Mixed conclusions were drawn regarding insulin treatment, a medication factor, as evidenced by several studies showing positive, negative and no association with FUNA.(18,20,23,27,32,33) While some studies found a positive association between FUNA and the type of medication that patients were taking,(23,29,33) others found no association.(18,20,24) Another study showed varied results.(27) One study showed that other medication factors associated with FUNA included non-adherence to medication, difficulty paying for medication, having experienced side effects of medications and high medication charges upon hospital discharge.(30)

Healthcare provider factors

16 factors related to healthcare providers from eight studies(20,23,26,27,29,31-33) were identified and categorised into scheduling factors, provider characteristics, and factors that influence the doctor-patient relationship (Table IV).

In terms of scheduling, duration between appointments and scheduled month of the year, particularly between January and July, were associated with FUNA.(26,27) For healthcare provider characteristics, more studies(27,29,32) showed that distance from the clinic was not associated with FUNA. Other provider characteristic factors that had a positive association with FUNA included not having a dedicated primary physician and a higher number of re-referrals from an intra-hospital source.(26,27,31) Interestingly, out-of-pocket expense and the type of setting (urban or rural) did not show any association with FUNA.(27,32) Under factors that influence the doctor-patient relationship, FUNA was positively associated with patients who were dissatisfied with their care and lacked trust in their providers.(31,33)

Reasons cited by patients

In addition to the quantitative factors elucidated above, a total of 36 reasons were qualitatively reported from ten studies (Table V).(16,24,25,30,32,35-39) Commonly cited reasons related to the patient included: work commitments; having a busy schedule or having alternative appointments; the perception that their DM was not dangerous or that they were not ill enough; the inability to afford clinic or medication expenses; having forgotten their appointment; or transport difficulties.(16,24,25,30,32,35-39) As for reasons related to healthcare providers, transport logistics such as cost and lack of accessibility, as well as patients perceiving the clinic sessions to be useful, were cited in most of the studies.(16,25,30,32,35-38)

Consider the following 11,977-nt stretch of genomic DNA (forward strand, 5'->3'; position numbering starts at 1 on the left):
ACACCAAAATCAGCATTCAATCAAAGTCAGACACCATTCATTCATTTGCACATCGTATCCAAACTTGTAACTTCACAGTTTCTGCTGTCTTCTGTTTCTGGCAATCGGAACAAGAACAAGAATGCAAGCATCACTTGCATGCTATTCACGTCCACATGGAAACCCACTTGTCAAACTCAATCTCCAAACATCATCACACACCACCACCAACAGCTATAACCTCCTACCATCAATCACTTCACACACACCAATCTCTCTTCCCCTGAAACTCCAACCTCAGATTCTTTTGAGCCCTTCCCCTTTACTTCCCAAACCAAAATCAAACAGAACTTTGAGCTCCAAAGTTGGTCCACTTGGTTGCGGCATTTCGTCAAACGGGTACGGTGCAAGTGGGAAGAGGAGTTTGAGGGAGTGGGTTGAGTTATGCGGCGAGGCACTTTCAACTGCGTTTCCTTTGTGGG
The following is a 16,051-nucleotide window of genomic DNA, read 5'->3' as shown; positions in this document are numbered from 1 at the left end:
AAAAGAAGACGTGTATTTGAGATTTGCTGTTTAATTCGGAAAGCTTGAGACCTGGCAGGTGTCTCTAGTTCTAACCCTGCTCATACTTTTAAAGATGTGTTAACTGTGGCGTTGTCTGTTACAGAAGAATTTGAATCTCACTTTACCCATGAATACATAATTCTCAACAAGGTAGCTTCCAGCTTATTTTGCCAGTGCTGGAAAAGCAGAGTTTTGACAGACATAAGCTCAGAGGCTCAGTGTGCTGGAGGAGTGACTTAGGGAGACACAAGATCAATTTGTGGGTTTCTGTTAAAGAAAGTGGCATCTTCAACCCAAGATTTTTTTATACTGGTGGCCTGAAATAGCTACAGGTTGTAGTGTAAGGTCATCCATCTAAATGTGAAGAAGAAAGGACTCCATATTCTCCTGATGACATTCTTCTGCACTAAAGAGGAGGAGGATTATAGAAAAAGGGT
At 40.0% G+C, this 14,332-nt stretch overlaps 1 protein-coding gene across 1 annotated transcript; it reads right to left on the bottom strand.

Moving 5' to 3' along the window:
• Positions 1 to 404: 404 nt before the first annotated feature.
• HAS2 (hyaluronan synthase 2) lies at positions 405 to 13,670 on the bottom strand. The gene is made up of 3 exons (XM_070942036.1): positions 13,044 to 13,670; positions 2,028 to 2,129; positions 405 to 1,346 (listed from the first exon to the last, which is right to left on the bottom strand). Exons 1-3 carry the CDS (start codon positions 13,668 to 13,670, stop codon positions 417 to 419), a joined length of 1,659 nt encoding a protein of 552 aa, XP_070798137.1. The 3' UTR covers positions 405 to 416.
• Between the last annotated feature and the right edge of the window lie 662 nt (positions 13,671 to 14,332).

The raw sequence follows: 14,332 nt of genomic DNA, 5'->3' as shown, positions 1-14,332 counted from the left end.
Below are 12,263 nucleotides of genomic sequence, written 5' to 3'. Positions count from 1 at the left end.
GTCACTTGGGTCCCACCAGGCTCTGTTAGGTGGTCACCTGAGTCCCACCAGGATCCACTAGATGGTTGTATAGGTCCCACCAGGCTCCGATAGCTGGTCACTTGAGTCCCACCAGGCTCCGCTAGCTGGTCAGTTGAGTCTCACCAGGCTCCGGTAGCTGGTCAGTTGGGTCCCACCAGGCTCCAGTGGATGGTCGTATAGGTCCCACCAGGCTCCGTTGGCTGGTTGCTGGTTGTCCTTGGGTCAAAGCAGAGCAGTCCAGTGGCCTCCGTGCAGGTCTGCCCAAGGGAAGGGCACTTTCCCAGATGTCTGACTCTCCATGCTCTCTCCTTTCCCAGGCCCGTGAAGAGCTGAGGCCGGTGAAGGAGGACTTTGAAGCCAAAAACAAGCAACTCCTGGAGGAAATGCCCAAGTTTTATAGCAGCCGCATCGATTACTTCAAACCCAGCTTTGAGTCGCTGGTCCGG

Target-board model of FUNA in patients with chronic disease

The various factors elucidated in this study can be broadly categorised into patient, disease and healthcare factors. Based on this, we proposed the target-board model of FUNA in patients with chronic disease to allow healthcare providers to understand these factors better and to apply this improved understanding to address FUNA in their institutions or clinics (Fig. 2).

Fig. 2

Target board diagram shows the approach to follow-up non-attendance.


This systematic review involved a comprehensive literature review of the factors affecting FUNA in patients with hypertension and Type 2 DM. To the best of our knowledge, the last similar study was done more than 18 years ago.(14) The present review gives an overview of the types and numbers of studies that showed various associations with the factors investigated.

Three categories of factors are presented in this target-board model of FUNA (Fig. 2). Each arrow in the model represents a domain of factors that healthcare providers, especially clinicians, should be aware of when dealing with the issue of FUNA. In order to achieve the desired goals represented by the target board in this model, all three domains have to be addressed adequately and collectively in order to effectively improve patient compliance, follow-up attendance and, ultimately, patient therapeutic outcomes. We hope that this model can achieve similar effects as the Wong-Baker FACES Pain Rating Scale and facilitate interaction between the patient and clinician.(40)

The prevalence of non-attendance at diabetic clinics varies significantly worldwide, ranging from as low as 4%–8% to as high as 64% in the United Kingdom alone;(7,8,14) a study done in Singapore published recently cited a prevalence that is in between those numbers.(26) Awareness and understanding of these patient characteristics will help clinicians to identify patients who are at high risk of defaulting based on factors such as smoking and ethnicity, as well as baseline HbA1c and low-density lipoprotein levels, thereby allowing for closer attention and care. It is important, however, to understand the regional context of the study when considering its clinical relevance.